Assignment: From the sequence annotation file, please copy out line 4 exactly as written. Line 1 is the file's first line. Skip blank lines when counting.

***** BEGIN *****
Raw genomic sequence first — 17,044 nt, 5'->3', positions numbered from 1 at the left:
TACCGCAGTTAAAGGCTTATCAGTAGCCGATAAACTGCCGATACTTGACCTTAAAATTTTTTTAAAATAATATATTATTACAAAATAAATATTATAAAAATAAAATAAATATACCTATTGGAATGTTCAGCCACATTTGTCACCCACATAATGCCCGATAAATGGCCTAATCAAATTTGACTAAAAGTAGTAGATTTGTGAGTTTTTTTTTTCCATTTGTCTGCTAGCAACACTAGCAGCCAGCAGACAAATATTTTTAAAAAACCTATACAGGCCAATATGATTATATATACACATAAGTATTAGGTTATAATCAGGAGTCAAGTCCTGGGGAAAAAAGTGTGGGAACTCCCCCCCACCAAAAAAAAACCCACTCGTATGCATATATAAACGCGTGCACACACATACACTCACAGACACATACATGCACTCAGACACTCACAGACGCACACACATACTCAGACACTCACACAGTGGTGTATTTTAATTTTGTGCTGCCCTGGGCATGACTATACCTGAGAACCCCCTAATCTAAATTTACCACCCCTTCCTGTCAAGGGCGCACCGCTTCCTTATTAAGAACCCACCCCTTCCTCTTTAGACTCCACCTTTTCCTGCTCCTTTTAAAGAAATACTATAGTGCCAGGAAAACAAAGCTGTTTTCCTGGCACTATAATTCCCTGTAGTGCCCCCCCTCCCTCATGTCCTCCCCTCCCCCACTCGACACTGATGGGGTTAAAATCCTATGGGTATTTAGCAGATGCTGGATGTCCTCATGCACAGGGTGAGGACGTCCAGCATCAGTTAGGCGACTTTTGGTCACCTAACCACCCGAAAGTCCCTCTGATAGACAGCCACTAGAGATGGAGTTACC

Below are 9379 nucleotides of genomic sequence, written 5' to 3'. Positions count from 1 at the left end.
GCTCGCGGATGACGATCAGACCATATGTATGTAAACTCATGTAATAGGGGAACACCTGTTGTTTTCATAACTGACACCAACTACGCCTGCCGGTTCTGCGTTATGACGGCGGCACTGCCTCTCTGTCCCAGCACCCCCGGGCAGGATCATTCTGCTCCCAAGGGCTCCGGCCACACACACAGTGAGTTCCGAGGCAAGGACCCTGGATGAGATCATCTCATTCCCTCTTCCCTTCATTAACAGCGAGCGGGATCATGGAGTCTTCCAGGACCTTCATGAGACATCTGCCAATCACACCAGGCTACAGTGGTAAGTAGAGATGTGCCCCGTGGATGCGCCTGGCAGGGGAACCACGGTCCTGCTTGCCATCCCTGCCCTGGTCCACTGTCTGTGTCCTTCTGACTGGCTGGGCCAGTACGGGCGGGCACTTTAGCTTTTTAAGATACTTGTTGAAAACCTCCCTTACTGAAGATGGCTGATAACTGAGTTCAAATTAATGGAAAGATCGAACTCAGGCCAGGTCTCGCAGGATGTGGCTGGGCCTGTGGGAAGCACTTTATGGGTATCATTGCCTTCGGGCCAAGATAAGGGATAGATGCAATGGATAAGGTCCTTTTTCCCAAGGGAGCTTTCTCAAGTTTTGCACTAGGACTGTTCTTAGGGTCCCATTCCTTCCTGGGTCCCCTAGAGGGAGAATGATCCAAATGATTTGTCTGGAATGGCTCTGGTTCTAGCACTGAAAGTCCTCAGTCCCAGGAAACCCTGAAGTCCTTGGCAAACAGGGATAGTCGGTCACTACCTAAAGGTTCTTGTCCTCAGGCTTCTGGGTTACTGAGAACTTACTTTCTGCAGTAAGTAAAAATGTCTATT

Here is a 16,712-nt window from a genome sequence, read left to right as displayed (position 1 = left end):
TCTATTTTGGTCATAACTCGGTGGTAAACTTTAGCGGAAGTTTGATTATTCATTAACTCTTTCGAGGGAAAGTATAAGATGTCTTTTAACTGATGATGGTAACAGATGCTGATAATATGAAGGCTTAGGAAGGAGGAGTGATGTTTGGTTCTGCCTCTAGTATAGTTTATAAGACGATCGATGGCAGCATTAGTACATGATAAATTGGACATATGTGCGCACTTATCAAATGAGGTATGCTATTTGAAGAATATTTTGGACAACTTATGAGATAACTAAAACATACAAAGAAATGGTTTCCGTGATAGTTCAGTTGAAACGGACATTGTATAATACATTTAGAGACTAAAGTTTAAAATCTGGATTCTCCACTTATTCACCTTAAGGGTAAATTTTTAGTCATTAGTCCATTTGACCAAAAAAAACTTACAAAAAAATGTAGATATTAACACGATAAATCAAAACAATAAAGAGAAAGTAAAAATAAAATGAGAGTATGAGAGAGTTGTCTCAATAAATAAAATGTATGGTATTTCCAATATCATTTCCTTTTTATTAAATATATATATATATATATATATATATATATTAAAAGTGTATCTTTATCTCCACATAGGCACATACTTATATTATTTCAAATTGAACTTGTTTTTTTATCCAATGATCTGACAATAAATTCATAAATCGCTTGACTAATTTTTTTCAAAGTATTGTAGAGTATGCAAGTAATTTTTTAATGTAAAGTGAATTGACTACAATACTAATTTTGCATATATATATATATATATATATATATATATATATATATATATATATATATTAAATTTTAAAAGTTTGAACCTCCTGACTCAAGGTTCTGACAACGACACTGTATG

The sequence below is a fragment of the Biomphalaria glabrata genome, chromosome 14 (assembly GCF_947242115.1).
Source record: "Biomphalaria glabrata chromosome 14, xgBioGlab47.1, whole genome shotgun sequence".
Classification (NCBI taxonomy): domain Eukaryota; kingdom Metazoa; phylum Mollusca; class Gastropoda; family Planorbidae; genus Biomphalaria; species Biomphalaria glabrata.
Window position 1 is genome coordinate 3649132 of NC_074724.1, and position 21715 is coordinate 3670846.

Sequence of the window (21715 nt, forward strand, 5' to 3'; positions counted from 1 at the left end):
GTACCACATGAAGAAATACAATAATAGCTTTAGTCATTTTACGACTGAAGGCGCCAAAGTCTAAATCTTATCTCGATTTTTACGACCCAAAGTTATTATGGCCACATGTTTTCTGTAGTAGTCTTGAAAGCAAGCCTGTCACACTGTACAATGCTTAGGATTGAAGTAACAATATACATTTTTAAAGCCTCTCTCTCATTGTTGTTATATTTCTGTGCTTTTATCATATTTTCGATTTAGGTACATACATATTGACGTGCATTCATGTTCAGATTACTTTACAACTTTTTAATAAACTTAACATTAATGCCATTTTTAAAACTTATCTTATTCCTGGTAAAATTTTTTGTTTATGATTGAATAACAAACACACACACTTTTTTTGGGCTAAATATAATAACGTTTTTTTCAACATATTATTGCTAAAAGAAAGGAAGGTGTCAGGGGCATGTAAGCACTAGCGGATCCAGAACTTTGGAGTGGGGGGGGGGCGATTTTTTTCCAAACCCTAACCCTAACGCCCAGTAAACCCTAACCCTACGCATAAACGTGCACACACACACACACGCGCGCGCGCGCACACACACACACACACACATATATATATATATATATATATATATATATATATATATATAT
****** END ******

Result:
GCTCGCGGATGACGATCAGACCATATGTATGTAAACTCATGTAATAGGGGAACACCTGTTGTTTTCATAACTGACACCAACTACGCCTGCCGGTTCTGCGTTATGACGGCGGCACTGCCTCTCTGTCCCAGCACCCCCGGGCAGGATCATTCTGCTCCCAAGGGCTCCGGCCACACACACAGTGAGTTCCGAGGCAAGGACCCTGGATGAGATCATCTCATTCCCTCTTCCCTTCATTAACAGCGAGCGGGATCATGGAGTCTTCCAGGACCTTCATGAGACATCTGCCAATCACACCAGGCTACAGTGGTAAGTAGAGATGTGCCCCGTGGATGCGCCTGGCAGGGGAACCACGGTCCTGCTTGCCATCCCTGCCCTGGTCCACTGTCTGTGTCCTTCTGACTGGCTGGGCCAGTACGGGCGGGCACTTTAGCTTTTTAAGATACTTGTTGAAAACCTCCCTTACTGAAGATGGCTGATAACTGAGTTCAAATTAATGGAAAGATCGAACTCAGGCCAGGTCTCGCAGGATGTGGCTGGGCCTGTGGGAAGCACTTTATGGGTATCATTGCCTTCGGGCCAAGATAAGGGATAGATGCAATGGATAAGGTCCTTTTTCCCAAGGGAGCTTTCTCAAGTTTTGCACTAGGACTGTTCTTAGGGTCCCATTCCTTCCTGGGTCCCCTAGAGGGAGAATGATCCAAATGATTTGTCTGGAATGGCTCTGGTTCTAGCACTGAAAGTCCTCAGTCCCAGGAAACCCTGAAGTCCTTGGCAAACAGGGATAGTCGGTCACTACCTAAAGGTTCTTGTCCTCAGGCTTCTGGGTTACTGAGAACTTACTTTCTGCAGTAAGTAAAAATGTCTATT